At the February 29 meeting of the Golden Gears Car Club, an election was held to install the officers and directors of the newly revived car lovers organization. Deputy mayor of South Dundas, Jim Locke, was on hand to swear in the duly elected board and to outline for all club members the duties associated with each position. From the left are Jim Locke, Brian Erratt, 1st vice president, Henry Swank, president, Jim Millard, secretary, Ken Hasson, treasurer, Wayne Barkley, past president, Stephane Aube, director, Jeff Beaupre, membership chairman and Garry Tracey, director. Absent from the photo is Gaby Swank, public relations and communications chair person. The next general Meeting of the Golden Gears is Thursday, March 29, at 7:30 p.m. at the Iroquois Legion. New members are very welcome.
Local MPP Jim McDonell was quick to react to Winchester District Memorial Hospital’s announced bed closure last week.
Within a few hours of the announcement McDonell issued a press release from Queen’s Park.
“Winchester District Memorial Hospital announced the permanent closure of 14 beds earlier today, which equates to more than 22 per cent of their total capacity,” reads the release.
The MPP is concerned with the impact this will have on the community.
“At a time when the senior population of Stormont-Dundas-South Glengarry has increased and requires access to acute and chronic healthcare, the Government’s funding approach is causing local beds to close,” said MPP McDonell.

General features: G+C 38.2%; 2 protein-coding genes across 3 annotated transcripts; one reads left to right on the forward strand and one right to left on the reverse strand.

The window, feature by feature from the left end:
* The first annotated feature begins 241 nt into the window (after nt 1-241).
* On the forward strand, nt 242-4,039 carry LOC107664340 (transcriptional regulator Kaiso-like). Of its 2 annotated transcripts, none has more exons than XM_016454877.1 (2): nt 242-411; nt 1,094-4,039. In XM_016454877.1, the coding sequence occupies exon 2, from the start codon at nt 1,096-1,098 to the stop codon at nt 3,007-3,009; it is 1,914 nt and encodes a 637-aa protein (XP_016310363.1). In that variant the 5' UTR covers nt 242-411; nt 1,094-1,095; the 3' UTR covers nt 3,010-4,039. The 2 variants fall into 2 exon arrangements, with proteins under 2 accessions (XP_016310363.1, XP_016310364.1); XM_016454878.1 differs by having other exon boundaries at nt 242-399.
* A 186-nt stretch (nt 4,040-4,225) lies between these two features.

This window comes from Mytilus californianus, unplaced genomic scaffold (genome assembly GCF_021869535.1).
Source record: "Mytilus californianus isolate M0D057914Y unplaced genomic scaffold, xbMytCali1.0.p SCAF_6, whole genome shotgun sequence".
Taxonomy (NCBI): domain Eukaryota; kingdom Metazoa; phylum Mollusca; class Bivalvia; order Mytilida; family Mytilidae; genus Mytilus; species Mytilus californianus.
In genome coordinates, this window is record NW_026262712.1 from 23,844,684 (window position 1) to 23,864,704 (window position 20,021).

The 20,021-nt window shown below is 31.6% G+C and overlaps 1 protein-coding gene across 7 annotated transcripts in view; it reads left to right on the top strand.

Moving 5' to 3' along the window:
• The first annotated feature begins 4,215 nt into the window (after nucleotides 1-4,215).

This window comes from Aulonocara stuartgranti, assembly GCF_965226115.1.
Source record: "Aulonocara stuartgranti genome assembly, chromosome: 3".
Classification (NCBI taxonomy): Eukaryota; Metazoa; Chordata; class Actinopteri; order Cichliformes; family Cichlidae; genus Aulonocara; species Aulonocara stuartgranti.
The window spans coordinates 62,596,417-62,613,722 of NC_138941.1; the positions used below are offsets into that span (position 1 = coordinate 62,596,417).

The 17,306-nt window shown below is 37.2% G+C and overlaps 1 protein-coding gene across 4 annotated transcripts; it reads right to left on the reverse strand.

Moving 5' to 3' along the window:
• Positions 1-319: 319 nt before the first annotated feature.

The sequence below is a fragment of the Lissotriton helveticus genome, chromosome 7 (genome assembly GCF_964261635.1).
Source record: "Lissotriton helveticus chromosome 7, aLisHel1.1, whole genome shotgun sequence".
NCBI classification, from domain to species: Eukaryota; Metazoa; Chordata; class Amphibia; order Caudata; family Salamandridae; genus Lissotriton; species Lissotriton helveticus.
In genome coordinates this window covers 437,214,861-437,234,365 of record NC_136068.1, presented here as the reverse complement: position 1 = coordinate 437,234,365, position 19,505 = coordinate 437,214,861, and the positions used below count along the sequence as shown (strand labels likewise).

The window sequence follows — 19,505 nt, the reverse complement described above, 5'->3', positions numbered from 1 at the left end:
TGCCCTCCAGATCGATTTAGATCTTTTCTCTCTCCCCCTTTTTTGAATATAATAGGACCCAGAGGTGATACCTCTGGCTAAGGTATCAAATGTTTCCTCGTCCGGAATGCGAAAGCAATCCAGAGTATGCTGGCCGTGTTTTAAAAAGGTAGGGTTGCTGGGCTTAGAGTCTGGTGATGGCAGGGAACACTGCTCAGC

“We have seen the present government slowly and silently eroding the provision of health services. While they may claim to be encouraging home care and other alternative health provisions, they focus more on creating expensive levels of administration and agencies such as Local Health Integration Networks, rather than actually delivering patient services. WDMH provides an essential service in an area that does not have easy access to either the Cornwall area or Ottawa hospitals – their ability to respond to any health situation that may arise is dependent on their capacity.”
“WDMH is an essential service for Stormont-Dundas-South Glengarry, providing excellent care and stable, local skilled jobs. Enough is enough. The funding cuts that led to this closure are unacceptable and the Minister of Health must be held to account. I have created a petition against the closure of the 14 beds at WDMH, I encourage the community to sign in so that I can present it in the Legislature and show the Minister the terrific support for our highly recognized hospital. It is available on my website and at my office.”
MORRISBURG-Since she was a young girl, singing has brought her joy, and now Joanne Laurin has decided to share that joy.
“I can remember being a child in church, about seven years old, and an older couple tapping me on the should to tell me I should keep on singing, that I could be a professional one day.”
“Then in high school, I remember being asked to sing on stage. But I was way too shy back then to let out what has been buried all my life.”
Now,” says Joanne, “here I am, in my late 40’s and finally ready to let people hear what I have been hiding.”
After receiving encouragement from a friend at work, John Mondoux, Joanne signed up for singing lessons and is now preparing to sing in public.
What she didn’t know, when she set out on this “magical” journey, was how much there is to learn and how much hard work there would be.
But Joanne is extremely happy balancing her home life with husband Mike, a demanding career as a Health Care Aid working at the Villa in Long Sault and the demands of her singing.
“After work each day, I do exercises for my throat and on my days off, I sing for upwards of four hours.”